After recognition of the target cell, the phagocytic receptors form a signalling cascade that eventually deforms the lipid content of the cell membrane and regulates the actin cytoskeleton. The deformation results in the extension of the bilayer cell membrane to capture the foreign particle. Thus, when a phagocyte encounters with a specific antigen, the plasma membrane invaginates to enclose the foreign particle and go through a series of sequential events to form a large sac-like structure.
Invagination of cell membrane in phagocytosis

Release of Phagosome

The binding of a host cell and target cell receptor molecules leads to a formation of the phagocytic cup as a result of remodelling of the actin cytoskeleton. The phagocytic cup will expand slowly to enclose the target molecule and finally closes its distal end to form a sac-like structure refers as “Phagosome”. Later, the vesicle pinches off into the cytoplasm and refers to as an intermediary phagosome.
release of phagosome

Formation of Phagolysosome

A phagocyte comprises of small intracellular or endocytic compartments, i.e. lysosomes which tend to fuse with the large phagosome. The fusion between an intermediary phagosome and lysosome results into the formation of a large, mature, acidic and microbicidal vesicle refers as “Phagolysosome”. The granules of lysosome change the membrane and interior characteristics by the progressive acidification of the intermediary phagosome.
Formation of phagolysosome

Microbial Degradation

Inside the phagolysosome, microbial degradation occurs by the microbicidal activity of the lysosome. By the progressive acidification of the phagolysosome, the hydrolytic enzymes activate and causes microbial degradation. The degradation can be oxygen-dependent or oxygen-independent.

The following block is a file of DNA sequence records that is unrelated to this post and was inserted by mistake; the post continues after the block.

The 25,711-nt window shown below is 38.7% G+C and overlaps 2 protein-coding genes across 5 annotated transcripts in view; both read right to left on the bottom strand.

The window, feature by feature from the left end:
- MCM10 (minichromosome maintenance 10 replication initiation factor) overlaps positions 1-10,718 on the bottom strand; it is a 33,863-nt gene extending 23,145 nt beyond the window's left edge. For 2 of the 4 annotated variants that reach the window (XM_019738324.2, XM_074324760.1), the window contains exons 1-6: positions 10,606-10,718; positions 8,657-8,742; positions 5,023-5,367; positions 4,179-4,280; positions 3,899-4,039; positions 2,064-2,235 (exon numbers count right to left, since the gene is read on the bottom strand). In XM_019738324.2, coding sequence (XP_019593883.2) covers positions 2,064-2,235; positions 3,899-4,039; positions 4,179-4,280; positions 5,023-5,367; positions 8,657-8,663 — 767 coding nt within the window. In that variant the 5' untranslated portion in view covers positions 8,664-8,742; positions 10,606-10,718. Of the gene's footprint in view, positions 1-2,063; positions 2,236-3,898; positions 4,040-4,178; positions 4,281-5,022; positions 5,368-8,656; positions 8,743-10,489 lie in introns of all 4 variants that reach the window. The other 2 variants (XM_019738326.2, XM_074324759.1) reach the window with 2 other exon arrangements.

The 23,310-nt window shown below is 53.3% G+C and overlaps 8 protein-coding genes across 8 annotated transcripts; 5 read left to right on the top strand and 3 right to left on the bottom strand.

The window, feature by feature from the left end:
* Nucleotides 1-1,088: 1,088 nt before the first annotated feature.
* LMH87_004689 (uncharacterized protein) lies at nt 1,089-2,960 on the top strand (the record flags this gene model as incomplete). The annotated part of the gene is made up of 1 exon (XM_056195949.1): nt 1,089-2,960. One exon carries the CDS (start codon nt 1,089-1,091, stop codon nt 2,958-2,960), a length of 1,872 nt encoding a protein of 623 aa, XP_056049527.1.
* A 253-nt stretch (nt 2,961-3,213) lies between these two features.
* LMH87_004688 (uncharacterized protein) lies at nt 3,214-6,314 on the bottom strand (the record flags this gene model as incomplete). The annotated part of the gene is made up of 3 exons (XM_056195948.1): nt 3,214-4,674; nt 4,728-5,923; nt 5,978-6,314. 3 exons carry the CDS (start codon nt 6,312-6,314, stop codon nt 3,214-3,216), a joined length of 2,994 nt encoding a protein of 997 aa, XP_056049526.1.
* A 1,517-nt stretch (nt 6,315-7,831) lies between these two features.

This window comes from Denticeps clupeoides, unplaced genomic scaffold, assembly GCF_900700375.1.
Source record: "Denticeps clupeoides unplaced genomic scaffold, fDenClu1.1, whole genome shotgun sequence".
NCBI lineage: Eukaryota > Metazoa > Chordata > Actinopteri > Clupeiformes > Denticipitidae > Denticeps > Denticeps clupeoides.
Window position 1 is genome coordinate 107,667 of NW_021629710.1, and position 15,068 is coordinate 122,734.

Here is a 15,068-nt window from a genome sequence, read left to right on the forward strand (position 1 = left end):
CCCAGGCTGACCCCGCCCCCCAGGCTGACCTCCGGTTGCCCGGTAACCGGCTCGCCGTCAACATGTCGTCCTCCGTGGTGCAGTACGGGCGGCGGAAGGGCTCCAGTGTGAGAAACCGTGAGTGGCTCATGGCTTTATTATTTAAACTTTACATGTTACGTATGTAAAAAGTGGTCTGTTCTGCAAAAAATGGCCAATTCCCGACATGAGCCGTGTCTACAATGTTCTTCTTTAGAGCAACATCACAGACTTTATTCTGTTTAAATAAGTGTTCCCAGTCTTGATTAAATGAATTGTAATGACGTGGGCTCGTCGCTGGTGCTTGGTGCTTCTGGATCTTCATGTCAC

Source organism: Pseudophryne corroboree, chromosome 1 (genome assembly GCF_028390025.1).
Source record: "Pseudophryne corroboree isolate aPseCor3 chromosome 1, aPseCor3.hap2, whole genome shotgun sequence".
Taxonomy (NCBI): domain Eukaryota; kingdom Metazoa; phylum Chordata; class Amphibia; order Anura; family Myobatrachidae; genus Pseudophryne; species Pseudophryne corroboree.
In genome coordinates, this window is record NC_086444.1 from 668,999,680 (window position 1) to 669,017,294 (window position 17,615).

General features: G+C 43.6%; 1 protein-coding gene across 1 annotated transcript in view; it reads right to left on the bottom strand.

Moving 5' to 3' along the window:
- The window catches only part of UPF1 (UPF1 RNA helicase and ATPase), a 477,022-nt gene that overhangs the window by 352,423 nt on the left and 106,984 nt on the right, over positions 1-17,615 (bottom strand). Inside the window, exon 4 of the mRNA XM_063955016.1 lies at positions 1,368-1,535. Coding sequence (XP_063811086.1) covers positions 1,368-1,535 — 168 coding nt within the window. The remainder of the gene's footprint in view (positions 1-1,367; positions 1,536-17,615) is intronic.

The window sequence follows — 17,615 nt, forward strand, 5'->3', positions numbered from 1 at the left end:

Microbial degradation in phagocytosis

Oxygen-dependent degradation involves microbial killing via reactive oxygen species like hydrogen peroxide and makes the use of NADP. In contrast, oxygen-independent degradation involves hydrolytic enzymes that break down the complex microbial components into smaller and simpler fragments.


The remaining undigested material inside a sac refers to as “Residual body”. Finally, the undigested debris releases out of the cell by the fusion of the residual body with the cell membrane.
Formation of residual body and its release

Functions of Phagocytosis

  1. It is an essential process for the nutrients uptake in the unicellular or prokaryotic organisms.
  2. In mammalian cells, the process of phagocytosis forms the first line of defense where the specialized immune cells like macrophages, neutrophils, monocytes etc. ingest the foreign particle.
  3. Phagocytosis is a cellular mechanism that not only limited to the microbial ingestion but also in the elimination of the apoptotic cells.


Phagocytosis is a complex cellular mechanism for the ingestion and egestion of microbial elements and apoptotic cells. The process of cell eating plays a significant role in tissue homeostasis and immune defense.